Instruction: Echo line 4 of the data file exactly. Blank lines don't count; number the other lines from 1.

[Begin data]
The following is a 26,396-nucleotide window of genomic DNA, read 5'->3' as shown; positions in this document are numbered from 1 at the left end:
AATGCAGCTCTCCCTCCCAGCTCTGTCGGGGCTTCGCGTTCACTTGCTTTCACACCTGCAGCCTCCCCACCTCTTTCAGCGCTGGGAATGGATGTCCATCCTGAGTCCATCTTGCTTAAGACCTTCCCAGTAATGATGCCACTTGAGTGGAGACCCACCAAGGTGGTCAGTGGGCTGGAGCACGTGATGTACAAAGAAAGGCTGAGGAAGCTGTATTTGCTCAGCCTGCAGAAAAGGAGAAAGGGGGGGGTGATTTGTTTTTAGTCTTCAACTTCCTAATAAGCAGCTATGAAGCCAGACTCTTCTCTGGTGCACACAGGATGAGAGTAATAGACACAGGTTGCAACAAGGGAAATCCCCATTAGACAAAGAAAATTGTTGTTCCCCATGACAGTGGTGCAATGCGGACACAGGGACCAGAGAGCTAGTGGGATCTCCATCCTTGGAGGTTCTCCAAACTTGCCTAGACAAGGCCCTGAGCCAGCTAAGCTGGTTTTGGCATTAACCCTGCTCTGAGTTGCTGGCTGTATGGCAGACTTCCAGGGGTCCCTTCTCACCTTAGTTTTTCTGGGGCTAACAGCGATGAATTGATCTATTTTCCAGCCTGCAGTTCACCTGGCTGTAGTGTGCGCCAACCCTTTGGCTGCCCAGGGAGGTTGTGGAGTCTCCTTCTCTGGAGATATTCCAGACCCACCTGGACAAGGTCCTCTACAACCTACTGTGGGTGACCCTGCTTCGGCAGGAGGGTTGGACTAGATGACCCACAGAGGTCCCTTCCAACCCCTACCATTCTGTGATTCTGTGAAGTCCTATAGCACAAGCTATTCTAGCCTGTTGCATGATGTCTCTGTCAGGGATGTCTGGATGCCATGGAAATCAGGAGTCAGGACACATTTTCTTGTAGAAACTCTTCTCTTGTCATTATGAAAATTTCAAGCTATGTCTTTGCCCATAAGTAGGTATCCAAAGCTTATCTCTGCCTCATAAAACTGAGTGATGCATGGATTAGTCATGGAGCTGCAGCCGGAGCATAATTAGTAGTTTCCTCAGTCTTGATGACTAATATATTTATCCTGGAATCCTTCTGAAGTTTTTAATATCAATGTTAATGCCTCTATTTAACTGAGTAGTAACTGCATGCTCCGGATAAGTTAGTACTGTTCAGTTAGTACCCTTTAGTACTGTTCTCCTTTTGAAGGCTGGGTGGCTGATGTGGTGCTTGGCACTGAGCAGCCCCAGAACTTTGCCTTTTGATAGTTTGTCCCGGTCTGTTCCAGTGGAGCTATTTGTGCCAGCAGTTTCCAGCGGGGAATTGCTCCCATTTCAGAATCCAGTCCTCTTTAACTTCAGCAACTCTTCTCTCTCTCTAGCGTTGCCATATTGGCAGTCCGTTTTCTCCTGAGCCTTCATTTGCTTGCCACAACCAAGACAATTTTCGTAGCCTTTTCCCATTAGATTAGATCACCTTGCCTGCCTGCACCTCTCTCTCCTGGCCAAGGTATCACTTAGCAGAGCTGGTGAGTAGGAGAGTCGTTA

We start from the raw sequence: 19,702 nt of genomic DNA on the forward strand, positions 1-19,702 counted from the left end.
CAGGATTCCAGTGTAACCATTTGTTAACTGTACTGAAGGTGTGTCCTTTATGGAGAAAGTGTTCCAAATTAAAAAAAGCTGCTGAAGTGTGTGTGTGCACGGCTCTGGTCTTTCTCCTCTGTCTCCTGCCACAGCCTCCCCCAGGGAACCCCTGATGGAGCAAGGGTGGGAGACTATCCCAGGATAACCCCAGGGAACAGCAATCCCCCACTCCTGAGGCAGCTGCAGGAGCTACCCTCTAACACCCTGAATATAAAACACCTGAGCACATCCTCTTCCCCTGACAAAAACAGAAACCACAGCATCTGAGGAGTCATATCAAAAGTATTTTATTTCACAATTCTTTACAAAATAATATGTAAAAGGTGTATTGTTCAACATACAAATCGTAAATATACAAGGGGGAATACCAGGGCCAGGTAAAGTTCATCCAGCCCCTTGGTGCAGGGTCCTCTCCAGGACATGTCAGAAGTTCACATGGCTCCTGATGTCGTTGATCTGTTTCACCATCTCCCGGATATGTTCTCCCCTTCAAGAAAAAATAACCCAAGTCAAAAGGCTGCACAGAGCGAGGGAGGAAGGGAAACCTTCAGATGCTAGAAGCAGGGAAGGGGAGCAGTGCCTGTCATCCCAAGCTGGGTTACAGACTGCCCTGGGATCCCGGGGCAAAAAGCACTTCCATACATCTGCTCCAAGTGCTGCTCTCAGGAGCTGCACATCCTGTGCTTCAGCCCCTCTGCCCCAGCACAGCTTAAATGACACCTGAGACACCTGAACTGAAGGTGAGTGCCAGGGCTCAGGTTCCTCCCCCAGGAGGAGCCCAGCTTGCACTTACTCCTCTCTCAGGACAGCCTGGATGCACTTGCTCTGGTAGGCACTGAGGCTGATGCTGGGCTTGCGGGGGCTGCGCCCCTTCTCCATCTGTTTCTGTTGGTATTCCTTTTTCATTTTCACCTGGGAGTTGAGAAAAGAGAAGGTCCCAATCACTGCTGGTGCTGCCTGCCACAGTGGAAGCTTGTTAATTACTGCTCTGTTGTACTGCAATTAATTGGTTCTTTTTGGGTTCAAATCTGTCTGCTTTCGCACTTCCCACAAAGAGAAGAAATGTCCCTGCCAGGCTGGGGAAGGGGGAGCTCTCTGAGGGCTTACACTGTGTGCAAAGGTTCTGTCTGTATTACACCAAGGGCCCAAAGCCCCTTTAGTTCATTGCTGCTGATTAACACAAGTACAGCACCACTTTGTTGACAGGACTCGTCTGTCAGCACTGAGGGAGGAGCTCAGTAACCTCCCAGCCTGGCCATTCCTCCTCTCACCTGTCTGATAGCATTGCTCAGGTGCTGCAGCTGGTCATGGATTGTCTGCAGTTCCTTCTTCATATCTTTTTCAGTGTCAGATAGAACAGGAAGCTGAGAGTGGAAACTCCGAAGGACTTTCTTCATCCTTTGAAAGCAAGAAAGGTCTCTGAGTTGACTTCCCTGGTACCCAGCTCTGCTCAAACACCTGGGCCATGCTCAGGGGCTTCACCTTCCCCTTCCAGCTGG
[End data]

CAGGATTCCAGTGTAACCATTTGTTAACTGTACTGAAGGTGTGTCCTTTATGGAGAAAGTGTTCCAAATTAAAAAAAGCTGCTGAAGTGTGTGTGTGCACGGCTCTGGTCTTTCTCCTCTGTCTCCTGCCACAGCCTCCCCCAGGGAACCCCTGATGGAGCAAGGGTGGGAGACTATCCCAGGATAACCCCAGGGAACAGCAATCCCCCACTCCTGAGGCAGCTGCAGGAGCTACCCTCTAACACCCTGAATATAAAACACCTGAGCACATCCTCTTCCCCTGACAAAAACAGAAACCACAGCATCTGAGGAGTCATATCAAAAGTATTTTATTTCACAATTCTTTACAAAATAATATGTAAAAGGTGTATTGTTCAACATACAAATCGTAAATATACAAGGGGGAATACCAGGGCCAGGTAAAGTTCATCCAGCCCCTTGGTGCAGGGTCCTCTCCAGGACATGTCAGAAGTTCACATGGCTCCTGATGTCGTTGATCTGTTTCACCATCTCCCGGATATGTTCTCCCCTTCAAGAAAAAATAACCCAAGTCAAAAGGCTGCACAGAGCGAGGGAGGAAGGGAAACCTTCAGATGCTAGAAGCAGGGAAGGGGAGCAGTGCCTGTCATCCCAAGCTGGGTTACAGACTGCCCTGGGATCCCGGGGCAAAAAGCACTTCCATACATCTGCTCCAAGTGCTGCTCTCAGGAGCTGCACATCCTGTGCTTCAGCCCCTCTGCCCCAGCACAGCTTAAATGACACCTGAGACACCTGAACTGAAGGTGAGTGCCAGGGCTCAGGTTCCTCCCCCAGGAGGAGCCCAGCTTGCACTTACTCCTCTCTCAGGACAGCCTGGATGCACTTGCTCTGGTAGGCACTGAGGCTGATGCTGGGCTTGCGGGGGCTGCGCCCCTTCTCCATCTGTTTCTGTTGGTATTCCTTTTTCATTTTCACCTGGGAGTTGAGAAAAGAGAAGGTCCCAATCACTGCTGGTGCTGCCTGCCACAGTGGAAGCTTGTTAATTACTGCTCTGTTGTACTGCAATTAATTGGTTCTTTTTGGGTTCAAATCTGTCTGCTTTCGCACTTCCCACAAAGAGAAGAAATGTCCCTGCCAGGCTGGGGAAGGGGGAGCTCTCTGAGGGCTTACACTGTGTGCAAAGGTTCTGTCTGTATTACACCAAGGGCCCAAAGCCCCTTTAGTTCATTGCTGCTGATTAACACAAGTACAGCACCACTTTGTTGACAGGACTCGTCTGTCAGCACTGAGGGAGGAGCTCAGTAACCTCCCAGCCTGGCCATTCCTCCTCTCACCTGTCTGATAGCATTGCTCAGGTGCTGCAGCTGGTCATGGATTGTCTGCAGTTCCTTCTTCATATCTTTTTCAGTGTCAGATAGAACAGGAAGCTGAGAGTGGAAACTCCGAAGGACTTTCTTCATCCTTTGAAAGCAAGAAAGGTCTCTGAGTTGACTTCCCTGGTACCCAGCTCTGCTCAAACACCTGGGCCATGCTCAGGGGCTTCACCTTCCCCTTCCAGCTGG